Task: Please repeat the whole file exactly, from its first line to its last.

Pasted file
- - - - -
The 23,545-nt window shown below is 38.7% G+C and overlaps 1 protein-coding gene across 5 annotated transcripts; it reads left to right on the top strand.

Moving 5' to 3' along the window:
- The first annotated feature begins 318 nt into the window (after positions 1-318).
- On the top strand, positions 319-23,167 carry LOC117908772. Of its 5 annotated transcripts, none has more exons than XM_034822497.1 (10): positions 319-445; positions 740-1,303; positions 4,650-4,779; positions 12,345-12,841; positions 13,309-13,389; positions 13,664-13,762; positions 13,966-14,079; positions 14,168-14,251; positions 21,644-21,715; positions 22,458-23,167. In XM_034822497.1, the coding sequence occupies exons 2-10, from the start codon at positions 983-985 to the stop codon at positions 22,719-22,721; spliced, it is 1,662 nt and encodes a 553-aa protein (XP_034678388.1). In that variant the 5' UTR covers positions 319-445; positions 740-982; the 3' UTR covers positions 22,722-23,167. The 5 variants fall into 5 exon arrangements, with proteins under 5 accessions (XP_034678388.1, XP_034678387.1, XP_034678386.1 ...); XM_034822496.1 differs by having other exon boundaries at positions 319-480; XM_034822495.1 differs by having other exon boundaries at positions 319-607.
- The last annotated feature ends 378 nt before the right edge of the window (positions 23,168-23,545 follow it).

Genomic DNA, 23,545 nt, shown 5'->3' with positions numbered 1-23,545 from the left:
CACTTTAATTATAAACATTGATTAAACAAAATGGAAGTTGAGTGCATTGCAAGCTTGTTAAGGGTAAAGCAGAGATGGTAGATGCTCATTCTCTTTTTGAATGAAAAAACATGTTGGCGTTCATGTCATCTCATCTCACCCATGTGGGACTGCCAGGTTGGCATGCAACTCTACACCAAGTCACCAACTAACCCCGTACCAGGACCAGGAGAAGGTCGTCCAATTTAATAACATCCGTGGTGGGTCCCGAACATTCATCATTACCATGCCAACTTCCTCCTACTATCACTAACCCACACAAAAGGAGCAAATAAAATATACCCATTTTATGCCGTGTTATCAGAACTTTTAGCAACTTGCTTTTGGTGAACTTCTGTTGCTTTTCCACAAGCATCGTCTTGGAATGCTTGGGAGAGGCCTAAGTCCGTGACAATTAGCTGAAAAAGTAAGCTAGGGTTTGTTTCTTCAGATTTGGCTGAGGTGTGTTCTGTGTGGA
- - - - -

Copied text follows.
The 23,545-nt window shown below is 38.7% G+C and overlaps 1 protein-coding gene across 5 annotated transcripts; it reads left to right on the top strand.

Moving 5' to 3' along the window:
- The first annotated feature begins 318 nt into the window (after positions 1-318).
- On the top strand, positions 319-23,167 carry LOC117908772. Of its 5 annotated transcripts, none has more exons than XM_034822497.1 (10): positions 319-445; positions 740-1,303; positions 4,650-4,779; positions 12,345-12,841; positions 13,309-13,389; positions 13,664-13,762; positions 13,966-14,079; positions 14,168-14,251; positions 21,644-21,715; positions 22,458-23,167. In XM_034822497.1, the coding sequence occupies exons 2-10, from the start codon at positions 983-985 to the stop codon at positions 22,719-22,721; spliced, it is 1,662 nt and encodes a 553-aa protein (XP_034678388.1). In that variant the 5' UTR covers positions 319-445; positions 740-982; the 3' UTR covers positions 22,722-23,167. The 5 variants fall into 5 exon arrangements, with proteins under 5 accessions (XP_034678388.1, XP_034678387.1, XP_034678386.1 ...); XM_034822496.1 differs by having other exon boundaries at positions 319-480; XM_034822495.1 differs by having other exon boundaries at positions 319-607.
- The last annotated feature ends 378 nt before the right edge of the window (positions 23,168-23,545 follow it).

Genomic DNA, 23,545 nt, shown 5'->3' with positions numbered 1-23,545 from the left:
CACTTTAATTATAAACATTGATTAAACAAAATGGAAGTTGAGTGCATTGCAAGCTTGTTAAGGGTAAAGCAGAGATGGTAGATGCTCATTCTCTTTTTGAATGAAAAAACATGTTGGCGTTCATGTCATCTCATCTCACCCATGTGGGACTGCCAGGTTGGCATGCAACTCTACACCAAGTCACCAACTAACCCCGTACCAGGACCAGGAGAAGGTCGTCCAATTTAATAACATCCGTGGTGGGTCCCGAACATTCATCATTACCATGCCAACTTCCTCCTACTATCACTAACCCACACAAAAGGAGCAAATAAAATATACCCATTTTATGCCGTGTTATCAGAACTTTTAGCAACTTGCTTTTGGTGAACTTCTGTTGCTTTTCCACAAGCATCGTCTTGGAATGCTTGGGAGAGGCCTAAGTCCGTGACAATTAGCTGAAAAAGTAAGCTAGGGTTTGTTTCTTCAGATTTGGCTGAGGTGTGTTCTGTGTGGA